@EmilyCharlotteCooled Thanks for the input. I will get more crits to see what others say about it!

OK, I’m gonna second the critics here, but getting a mortgage at 22 is quite far-fetched (unless you have rich parents). It’s not really the downpayment, but it’s the pre-existing debts and bills people have vs. their salary that holds them back. So the main thing you need to think of is how much debt and how many bills you have to pay vs income (and then finally how much your character can save each month). Debts like student loans, car payments etc will hold you back. I’m 21 and currently living in a rented two bed semi-detached – there is no way I could afford a mortgage. I know people in their 30’s still renting as they can’t afford a mortgage. You could try and convince the readers, but it’ll be hard. If you want your character a little more relatable I’d change this up some what, as it is a tad hard to believe.

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Another thing I should note, is that a lot of 22 year old’s won’t have a salary yet nor a permanent source of income. This is one of the major things that holds people back, and sadly a lot of jobs nowadays quite commonly are short-term (anything from 3 month posts to 3 year posts). So a lot of people won’t want the financial investment (and possible risk and ruin) of a mortgage in the event they lose their job or have their income reduced. If you want to save yourself a headache, just say the character rented somewhere :slight_smile:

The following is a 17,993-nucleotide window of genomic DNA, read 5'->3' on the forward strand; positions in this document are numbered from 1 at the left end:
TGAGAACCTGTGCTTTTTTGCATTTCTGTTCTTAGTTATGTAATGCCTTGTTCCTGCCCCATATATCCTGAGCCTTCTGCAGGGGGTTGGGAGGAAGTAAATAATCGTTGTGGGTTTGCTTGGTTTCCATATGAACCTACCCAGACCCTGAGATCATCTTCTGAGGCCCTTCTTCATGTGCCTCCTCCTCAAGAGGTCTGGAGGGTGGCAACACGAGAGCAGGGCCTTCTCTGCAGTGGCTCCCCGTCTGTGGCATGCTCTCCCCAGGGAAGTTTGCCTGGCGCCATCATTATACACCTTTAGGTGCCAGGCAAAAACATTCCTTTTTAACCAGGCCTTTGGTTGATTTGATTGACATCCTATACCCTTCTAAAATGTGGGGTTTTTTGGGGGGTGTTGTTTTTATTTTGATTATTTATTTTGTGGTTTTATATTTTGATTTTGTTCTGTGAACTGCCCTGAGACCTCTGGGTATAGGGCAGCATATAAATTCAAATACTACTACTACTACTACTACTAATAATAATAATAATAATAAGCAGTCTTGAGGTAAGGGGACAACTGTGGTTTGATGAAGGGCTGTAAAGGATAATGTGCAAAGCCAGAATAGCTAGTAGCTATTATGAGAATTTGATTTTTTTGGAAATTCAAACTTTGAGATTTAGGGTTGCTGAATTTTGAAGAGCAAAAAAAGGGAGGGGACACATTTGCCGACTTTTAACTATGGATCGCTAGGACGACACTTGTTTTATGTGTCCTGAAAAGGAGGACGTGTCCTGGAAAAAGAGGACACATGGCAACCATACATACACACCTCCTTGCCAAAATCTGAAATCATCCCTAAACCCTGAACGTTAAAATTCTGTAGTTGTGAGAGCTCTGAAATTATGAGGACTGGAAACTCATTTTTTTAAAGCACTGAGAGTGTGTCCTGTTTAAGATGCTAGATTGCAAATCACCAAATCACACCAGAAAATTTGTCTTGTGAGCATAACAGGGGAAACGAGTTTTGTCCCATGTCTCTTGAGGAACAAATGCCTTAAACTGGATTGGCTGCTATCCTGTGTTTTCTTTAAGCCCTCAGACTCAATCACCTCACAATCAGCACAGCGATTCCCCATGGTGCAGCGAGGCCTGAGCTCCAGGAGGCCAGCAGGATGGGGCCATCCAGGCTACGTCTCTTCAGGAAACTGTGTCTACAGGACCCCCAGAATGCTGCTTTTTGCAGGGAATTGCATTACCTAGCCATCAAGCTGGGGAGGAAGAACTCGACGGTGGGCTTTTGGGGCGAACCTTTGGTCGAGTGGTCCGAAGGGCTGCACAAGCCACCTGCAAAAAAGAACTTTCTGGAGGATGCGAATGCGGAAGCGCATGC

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When it comes to general advice such as if it’s bland, cliche, or boring, it comes down to you and what you think is best for the story. You can’t please everyone, and that’s an issue for all of us. Even if we write something totally amazing, accurate, and original, we will still have people saying the exact opposite. Even though, in a lot of cases, they’re wrong. I had a story where the main character was at her fiance’s funeral and she started crying and one of her friends had asked her, “Are you okay?” Well, I had a critic who said to get rid of this part because obviously, she wasn’t okay, and it was unrealistic. I didn’t follow this advice because it’s not unrealistic. People ask this phrase all the time, if they’re crying, if they look sad, or whatever. It’s been done to me and I’ve said it to people before, too. Obviously, they’re not okay, but you still ask anyway to get them to talk. And that was the purpose of the situation in the book.